A record number of children are living with unmarried parents in the U.S.
The National Center for Health Statistics says more couples are living together than ever — and the outlook for society isn’t exactly rosy. Believe it or not, almost half of women are choosing cohabitation — not marriage — as their “first union.” Casey Copen, the study’s lead author, thinks this is the new norm for America, since only 23% of the same age group (15-44) is opting to marry first. Asian Americans were the only population that didn’t show a spike in “trial marriages,” while 57% more Hispanics, 43% more whites, and 39% more blacks all felt the cohabiting boom. “It’s kind of a ubiquitous phenomenon now,” Copen tells reporters.
And while more couples are having trouble committing to each other, they don’t seem to have the same trouble agreeing to kids. Almost 20% of women are giving birth in the first year of cohabiting. But unfortunately for these children, very few of their parents are sticking together. After 22 months, most partners go their separate ways. Within the first three years, Copen points out, only 40% of these women make the leap to marriage.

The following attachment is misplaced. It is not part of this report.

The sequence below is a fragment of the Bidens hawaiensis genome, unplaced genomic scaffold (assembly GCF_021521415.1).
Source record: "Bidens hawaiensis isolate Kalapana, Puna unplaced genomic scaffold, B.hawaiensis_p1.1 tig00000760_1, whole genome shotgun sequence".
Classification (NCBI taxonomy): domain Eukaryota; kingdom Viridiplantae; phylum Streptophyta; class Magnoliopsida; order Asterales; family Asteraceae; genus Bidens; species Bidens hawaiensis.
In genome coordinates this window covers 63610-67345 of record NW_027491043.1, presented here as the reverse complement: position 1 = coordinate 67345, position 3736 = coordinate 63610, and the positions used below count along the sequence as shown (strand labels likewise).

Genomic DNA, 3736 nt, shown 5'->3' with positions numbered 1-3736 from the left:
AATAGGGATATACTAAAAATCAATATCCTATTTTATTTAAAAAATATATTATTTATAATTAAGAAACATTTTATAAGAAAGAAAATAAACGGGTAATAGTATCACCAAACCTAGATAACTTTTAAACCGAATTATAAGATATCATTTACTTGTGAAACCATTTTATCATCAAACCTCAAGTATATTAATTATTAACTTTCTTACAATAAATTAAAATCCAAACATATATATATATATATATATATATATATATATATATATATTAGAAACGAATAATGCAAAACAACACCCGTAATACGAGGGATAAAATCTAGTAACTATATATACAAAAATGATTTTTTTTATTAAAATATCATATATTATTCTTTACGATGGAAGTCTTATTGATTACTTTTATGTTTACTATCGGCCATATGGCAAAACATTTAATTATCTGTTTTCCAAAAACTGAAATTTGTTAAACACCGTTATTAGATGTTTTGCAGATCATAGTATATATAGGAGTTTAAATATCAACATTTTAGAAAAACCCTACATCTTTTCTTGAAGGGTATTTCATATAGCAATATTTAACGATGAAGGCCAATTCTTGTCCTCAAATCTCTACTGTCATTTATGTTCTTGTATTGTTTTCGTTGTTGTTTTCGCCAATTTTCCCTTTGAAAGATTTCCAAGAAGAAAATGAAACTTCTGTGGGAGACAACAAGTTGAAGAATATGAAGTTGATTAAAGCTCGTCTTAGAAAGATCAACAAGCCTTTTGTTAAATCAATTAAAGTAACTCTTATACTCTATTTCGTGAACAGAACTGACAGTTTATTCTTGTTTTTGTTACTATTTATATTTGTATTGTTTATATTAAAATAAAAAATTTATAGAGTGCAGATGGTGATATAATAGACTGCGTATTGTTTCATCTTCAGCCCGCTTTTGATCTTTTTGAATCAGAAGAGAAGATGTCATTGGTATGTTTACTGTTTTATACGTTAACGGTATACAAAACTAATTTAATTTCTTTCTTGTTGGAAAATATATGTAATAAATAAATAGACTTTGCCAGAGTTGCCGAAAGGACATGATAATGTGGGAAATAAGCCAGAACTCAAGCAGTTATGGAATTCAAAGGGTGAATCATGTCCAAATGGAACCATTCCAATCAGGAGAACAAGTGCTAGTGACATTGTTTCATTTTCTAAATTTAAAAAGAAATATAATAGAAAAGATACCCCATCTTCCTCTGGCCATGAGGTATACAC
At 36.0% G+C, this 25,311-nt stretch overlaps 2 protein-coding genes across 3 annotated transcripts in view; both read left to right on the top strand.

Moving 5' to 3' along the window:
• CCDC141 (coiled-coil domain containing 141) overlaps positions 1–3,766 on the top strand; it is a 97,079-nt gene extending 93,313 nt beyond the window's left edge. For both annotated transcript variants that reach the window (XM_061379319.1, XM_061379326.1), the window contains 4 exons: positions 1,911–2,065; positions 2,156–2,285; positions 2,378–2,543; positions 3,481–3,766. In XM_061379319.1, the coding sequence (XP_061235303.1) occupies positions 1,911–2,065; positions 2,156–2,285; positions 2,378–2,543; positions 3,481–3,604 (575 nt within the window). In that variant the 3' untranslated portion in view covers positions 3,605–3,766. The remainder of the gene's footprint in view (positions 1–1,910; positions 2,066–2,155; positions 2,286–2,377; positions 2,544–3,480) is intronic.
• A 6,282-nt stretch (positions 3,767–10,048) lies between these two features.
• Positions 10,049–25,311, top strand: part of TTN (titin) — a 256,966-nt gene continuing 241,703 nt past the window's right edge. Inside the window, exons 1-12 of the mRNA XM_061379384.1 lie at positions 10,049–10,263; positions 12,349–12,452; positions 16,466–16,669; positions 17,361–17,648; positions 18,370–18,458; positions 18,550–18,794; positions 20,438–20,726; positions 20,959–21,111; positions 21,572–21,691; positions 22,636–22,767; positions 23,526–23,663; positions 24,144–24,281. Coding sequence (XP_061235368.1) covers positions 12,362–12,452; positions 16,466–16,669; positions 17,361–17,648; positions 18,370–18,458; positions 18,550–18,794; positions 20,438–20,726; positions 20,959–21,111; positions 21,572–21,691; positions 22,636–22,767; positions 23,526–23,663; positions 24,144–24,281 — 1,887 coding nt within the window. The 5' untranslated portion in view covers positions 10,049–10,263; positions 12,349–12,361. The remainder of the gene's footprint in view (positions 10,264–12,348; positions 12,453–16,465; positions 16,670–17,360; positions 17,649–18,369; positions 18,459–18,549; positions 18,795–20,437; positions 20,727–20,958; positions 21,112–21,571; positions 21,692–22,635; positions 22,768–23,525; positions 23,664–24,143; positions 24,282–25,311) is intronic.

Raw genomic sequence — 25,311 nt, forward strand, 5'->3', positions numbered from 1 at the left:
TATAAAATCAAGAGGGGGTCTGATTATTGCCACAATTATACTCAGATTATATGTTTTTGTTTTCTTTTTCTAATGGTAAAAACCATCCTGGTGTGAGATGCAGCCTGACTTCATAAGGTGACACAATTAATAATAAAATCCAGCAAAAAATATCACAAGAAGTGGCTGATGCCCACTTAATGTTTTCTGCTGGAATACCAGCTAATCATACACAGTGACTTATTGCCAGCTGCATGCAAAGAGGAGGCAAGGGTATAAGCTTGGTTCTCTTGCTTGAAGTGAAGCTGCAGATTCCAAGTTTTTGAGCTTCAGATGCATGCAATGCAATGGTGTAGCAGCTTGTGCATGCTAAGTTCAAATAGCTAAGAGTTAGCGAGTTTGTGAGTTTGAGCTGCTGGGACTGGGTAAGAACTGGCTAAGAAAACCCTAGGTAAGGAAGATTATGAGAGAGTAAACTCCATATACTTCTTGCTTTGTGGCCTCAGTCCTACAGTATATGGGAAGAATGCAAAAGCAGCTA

And there was similar bad news in the U.K. about parents who do not get married.
A study by the Marriage Foundation calculates that cohabiting couples who have children are more than twice as likely to split up as those who had tied the knot beforehand.
But of those who do not then go on to get married after having children, only a handful will still be together by the time the child is 16, it claims.
And it predicts that half of children born today will have been through a family break-up by the time they are 16.
The foundation, set up by the High Court judge Sir Paul Coleridge, said that the findings show that the idea of being “happily unmarried” is a myth.
It seems the powers that be in both countries are underplaying the importance of encouraging marriage, and are even enacting policies that are not family-friendly. And they seem to still be ignoring the effects of this on the children. More here and here.